The hackers involved in hacking high-profile Twitter accounts were young friends with no ties to organized crime, The New York Times reported.
The attack, which both Twitter and the federal police are investigating, began with a message among hackers on the platform Discord, a popular chat service among “gamers”, according to the Times.
The newspaper said it had interviewed four people who participated in the hack and that they shared records and screenshots of what happened.
“Interviews indicate that the attack was not the work of a country, such as Russia, or of a sophisticated group of hackers,” the Times reported.
Instead, it was done by a group of young people, one of whom says he lives at home with his mother, who met because of his obsession with possessing unusual names on social media, particularly a letter or number, such as @ and @ 6 “.
The massive attack on high-profile user accounts, from Elon Musk until Joe Biden, has raised doubts about the safety of Twitter, a network that serves as a platform for American politicians before the November elections.
“According to what we know at the moment, approximately 130 accounts were attacked by hackers,” Twitter said in a tweet.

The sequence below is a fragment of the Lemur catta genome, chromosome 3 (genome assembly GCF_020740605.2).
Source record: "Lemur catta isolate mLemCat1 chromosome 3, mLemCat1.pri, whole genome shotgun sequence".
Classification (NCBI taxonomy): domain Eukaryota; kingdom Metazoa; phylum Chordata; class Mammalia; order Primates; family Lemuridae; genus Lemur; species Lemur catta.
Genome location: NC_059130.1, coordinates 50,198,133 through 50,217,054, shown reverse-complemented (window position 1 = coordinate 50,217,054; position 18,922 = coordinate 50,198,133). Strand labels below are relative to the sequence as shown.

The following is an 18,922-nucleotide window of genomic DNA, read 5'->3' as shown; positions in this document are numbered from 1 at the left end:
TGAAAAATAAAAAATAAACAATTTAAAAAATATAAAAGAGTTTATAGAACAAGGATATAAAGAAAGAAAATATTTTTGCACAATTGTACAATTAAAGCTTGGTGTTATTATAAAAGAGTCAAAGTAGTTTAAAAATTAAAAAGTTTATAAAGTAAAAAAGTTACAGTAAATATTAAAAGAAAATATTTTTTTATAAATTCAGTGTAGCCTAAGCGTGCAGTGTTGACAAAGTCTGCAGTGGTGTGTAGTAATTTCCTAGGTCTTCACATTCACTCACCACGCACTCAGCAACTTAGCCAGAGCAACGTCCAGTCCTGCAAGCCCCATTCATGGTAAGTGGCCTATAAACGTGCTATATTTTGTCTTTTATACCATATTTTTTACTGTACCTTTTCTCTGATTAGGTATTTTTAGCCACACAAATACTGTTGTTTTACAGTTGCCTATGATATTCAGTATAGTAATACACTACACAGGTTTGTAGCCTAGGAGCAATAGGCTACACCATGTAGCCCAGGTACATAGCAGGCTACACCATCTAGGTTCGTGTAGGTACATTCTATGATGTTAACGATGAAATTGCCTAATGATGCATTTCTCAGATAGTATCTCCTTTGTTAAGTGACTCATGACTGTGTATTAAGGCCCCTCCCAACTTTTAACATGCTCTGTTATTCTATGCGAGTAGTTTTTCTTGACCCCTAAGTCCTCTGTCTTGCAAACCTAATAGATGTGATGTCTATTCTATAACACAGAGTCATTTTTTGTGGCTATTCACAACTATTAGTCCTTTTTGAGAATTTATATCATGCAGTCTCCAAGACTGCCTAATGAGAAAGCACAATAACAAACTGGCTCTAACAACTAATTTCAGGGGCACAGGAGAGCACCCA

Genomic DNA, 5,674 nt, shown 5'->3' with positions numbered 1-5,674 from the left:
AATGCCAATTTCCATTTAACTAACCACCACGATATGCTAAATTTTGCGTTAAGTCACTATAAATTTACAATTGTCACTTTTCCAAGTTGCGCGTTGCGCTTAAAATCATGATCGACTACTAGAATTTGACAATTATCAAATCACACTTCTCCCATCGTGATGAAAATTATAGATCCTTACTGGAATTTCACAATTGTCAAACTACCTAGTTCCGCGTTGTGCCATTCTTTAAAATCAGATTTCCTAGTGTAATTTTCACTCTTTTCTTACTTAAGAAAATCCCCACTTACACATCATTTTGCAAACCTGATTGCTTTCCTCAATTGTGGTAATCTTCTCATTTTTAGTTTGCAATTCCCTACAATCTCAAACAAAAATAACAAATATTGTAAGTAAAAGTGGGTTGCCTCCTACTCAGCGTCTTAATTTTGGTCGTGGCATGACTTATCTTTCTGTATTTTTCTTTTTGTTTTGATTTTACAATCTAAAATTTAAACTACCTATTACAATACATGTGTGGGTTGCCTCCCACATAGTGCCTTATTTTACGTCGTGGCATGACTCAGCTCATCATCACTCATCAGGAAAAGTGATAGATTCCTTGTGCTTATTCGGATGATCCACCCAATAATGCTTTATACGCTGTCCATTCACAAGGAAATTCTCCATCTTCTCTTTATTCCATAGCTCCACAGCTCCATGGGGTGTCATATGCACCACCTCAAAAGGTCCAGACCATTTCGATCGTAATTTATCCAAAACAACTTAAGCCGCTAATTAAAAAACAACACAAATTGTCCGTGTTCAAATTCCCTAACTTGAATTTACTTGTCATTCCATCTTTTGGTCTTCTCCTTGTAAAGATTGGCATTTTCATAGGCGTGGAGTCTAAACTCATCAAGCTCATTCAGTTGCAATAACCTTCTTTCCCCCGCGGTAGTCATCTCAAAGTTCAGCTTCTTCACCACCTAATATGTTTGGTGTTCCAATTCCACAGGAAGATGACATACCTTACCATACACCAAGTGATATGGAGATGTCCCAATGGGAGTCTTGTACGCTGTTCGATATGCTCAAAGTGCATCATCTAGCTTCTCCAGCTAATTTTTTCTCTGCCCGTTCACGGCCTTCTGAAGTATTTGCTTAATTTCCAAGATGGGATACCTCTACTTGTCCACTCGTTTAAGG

“Attackers were able to gain control of a small subset of these accounts and then send tweets from them.”
From the official accounts of Apple, Uber, Kanye West, Bill Gates, Barack Obama and many others, the pirates tried to trick the public into sending them money in the form of bitcoins, a virtual currency.
Twitter said it appeared to be a “coordinated attack (by) people who successfully targeted some of our employees with access to internal tools and systems.”
The fraudulent messages, which were later largely eliminated, asked users to send within half an hour of US $ 1,000 in cryptocurrencies bitcoin, promising that they would receive double in return.
More than $ 100,000 in bitcoins were forwarded to the email addresses mentioned in the tweets, said Blockchain.com, a site that monitors cryptocurrency transactions.
Young hackers interviewed by the Times They said that a mysterious user named “Kirk” started the scheme with a message and was the one who had access to the Twitter accounts.